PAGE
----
When Frankenstein's father comes to Ireland to retrieve him, Victor, for the first time, openly admits his guilt to another person. He admits to the murder of "Justine, poor unhappy Justine, was as innocent as I, and she suffered the same charge; she died for it; and I am the cause of this –I murdered her. William, Justine, and Henry –they all died by my hands." In this statement, Frankenstein becomes even more direct in his confession to the murders. Upon seeing Henry, Victor lamented "murderous machinations", but here he directly says (out loud) "I murdered her"…about as good a confession as any murder detective could ask for.

After the murder of Elizabeth, and Victor's father's death soon after, Victor goes to the magistrate to ask for his help in apprehending the monster. This is the first time (that I saw) that Victor tells his full story to another human. But an interesting shift occurs here. Victor, who has increasingly blamed himself for the murders, now reverts back to blaming his creation and not himself. He tells the magistrate "this is the being who I accuse" in reference to his monster and not himself. It's also interesting to me that the magistrate doesn't once think to place the blame on Victor (possibly due to the elevated social class to which they both belong). I think it is possible that Frankenstein lied in this moment, or at least wasn’t full with the truth. If he were to openly blame himself, the magistrate wouldn’t consider his call for help (which he does deny). And after this ruse fails, Victor commits himself to his end – either he or the monster will be dead, and that’s all that matters.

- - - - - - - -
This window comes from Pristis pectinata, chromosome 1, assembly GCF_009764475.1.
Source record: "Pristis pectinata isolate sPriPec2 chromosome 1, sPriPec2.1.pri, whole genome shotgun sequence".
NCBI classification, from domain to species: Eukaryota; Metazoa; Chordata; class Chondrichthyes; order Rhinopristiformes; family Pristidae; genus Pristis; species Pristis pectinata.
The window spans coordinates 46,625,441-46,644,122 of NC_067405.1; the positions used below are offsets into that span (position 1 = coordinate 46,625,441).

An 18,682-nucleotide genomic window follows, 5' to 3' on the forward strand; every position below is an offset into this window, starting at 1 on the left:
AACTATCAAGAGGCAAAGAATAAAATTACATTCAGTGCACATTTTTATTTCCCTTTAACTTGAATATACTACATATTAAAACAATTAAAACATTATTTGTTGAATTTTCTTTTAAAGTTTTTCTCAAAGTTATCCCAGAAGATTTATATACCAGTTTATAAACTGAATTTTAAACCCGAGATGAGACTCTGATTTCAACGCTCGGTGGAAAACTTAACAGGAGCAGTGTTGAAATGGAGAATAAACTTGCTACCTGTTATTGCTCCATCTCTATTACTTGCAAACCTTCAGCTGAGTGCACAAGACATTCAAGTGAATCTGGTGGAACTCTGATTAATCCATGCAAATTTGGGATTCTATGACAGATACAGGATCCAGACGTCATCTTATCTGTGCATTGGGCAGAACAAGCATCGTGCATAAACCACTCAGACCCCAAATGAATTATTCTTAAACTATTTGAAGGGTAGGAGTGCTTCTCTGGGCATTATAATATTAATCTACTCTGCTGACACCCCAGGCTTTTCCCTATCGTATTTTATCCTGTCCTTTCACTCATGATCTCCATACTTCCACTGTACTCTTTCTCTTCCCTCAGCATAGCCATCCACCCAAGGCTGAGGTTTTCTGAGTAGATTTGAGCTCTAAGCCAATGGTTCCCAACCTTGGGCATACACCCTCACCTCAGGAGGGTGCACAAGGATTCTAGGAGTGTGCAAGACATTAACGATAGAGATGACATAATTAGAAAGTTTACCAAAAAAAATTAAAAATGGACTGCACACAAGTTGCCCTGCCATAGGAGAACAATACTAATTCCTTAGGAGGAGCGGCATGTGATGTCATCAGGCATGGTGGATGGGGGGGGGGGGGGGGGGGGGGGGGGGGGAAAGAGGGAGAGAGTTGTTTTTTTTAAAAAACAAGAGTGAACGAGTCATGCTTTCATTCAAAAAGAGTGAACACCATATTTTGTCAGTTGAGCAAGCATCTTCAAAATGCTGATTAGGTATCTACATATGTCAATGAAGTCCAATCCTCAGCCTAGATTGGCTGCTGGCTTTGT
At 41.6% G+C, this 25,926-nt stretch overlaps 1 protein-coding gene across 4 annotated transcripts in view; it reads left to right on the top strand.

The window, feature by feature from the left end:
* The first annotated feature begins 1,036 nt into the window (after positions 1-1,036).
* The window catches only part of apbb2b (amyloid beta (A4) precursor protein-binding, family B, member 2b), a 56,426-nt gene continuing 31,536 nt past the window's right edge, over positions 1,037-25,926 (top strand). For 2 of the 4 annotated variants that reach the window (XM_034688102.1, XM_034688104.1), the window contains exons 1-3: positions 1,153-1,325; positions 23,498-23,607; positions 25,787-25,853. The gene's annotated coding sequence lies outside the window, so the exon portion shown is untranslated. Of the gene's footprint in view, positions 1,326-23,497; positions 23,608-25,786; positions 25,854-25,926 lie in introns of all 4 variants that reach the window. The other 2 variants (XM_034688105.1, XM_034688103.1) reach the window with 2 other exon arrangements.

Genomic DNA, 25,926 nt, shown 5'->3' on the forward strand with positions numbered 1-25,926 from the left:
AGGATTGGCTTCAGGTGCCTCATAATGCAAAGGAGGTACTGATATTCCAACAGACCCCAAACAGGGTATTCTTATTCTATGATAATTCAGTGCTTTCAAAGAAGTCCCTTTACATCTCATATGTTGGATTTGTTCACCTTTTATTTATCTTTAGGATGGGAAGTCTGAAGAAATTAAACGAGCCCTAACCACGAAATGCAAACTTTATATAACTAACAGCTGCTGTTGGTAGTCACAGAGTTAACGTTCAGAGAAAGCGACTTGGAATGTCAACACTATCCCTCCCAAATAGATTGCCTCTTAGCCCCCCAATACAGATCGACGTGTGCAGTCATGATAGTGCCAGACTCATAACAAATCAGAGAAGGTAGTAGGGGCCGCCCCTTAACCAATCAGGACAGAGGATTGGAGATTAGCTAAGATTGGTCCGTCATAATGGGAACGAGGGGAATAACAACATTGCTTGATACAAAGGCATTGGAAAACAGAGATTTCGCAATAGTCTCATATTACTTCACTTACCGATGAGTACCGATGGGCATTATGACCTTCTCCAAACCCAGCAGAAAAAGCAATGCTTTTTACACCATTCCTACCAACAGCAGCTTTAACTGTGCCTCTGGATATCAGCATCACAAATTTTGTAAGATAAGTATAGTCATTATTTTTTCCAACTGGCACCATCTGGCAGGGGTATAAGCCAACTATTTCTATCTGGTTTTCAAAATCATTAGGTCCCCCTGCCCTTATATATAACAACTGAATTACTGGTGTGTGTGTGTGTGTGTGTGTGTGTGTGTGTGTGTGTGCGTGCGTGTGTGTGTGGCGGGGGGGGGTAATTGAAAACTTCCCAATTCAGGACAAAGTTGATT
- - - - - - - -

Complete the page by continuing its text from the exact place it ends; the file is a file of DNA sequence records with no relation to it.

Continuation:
A trial by combat “settled accusation in the absence of witnesses or a confession in which two parties in dispute fought in single combat; the winner of the fight was proclaimed to be right.” William, Justine, Clerval, and Elizabeth. The only witnesses and confessors available for their cases are Victor and his monster. Victor desires this combat, but the monster alludes him to the end. We never see the outcome of such a trial, and therefore it will always be difficult to assign blame for the murders of the novel.


1 comment:

Adam said...

Your discussion of Frankenstein's developing understanding of himself as murderer is basically sound. The interjection about God & war is odd and clumsy, but also interesting. There *is* war in Paradise Lost, and it's exceptionally strange (a war among immortals where nobody can get hurt is more comic than anything - very strange), so you have good instincts here.

While the encounter with the magistrate isn't at all the only moment when Victor contradicts himself, it's a very good example. This is effective, and seems to open up a real analysis of Victor Frankenstein's contradictions. But instead of doing that you give us a strange and abbreviated ending about trial by combat, which ignores the various contradictions which do get encountered and unpacked at the end - this is an essay about Victor's contradictions which don't actually engage with the text at the very end of the novel. Up until this ending, it seemed like a good direction, but if you're going to make this essay work, you actually need to articulate a reading of the ending of the novel and whether it resolves Victor's contradictions in any direction or not.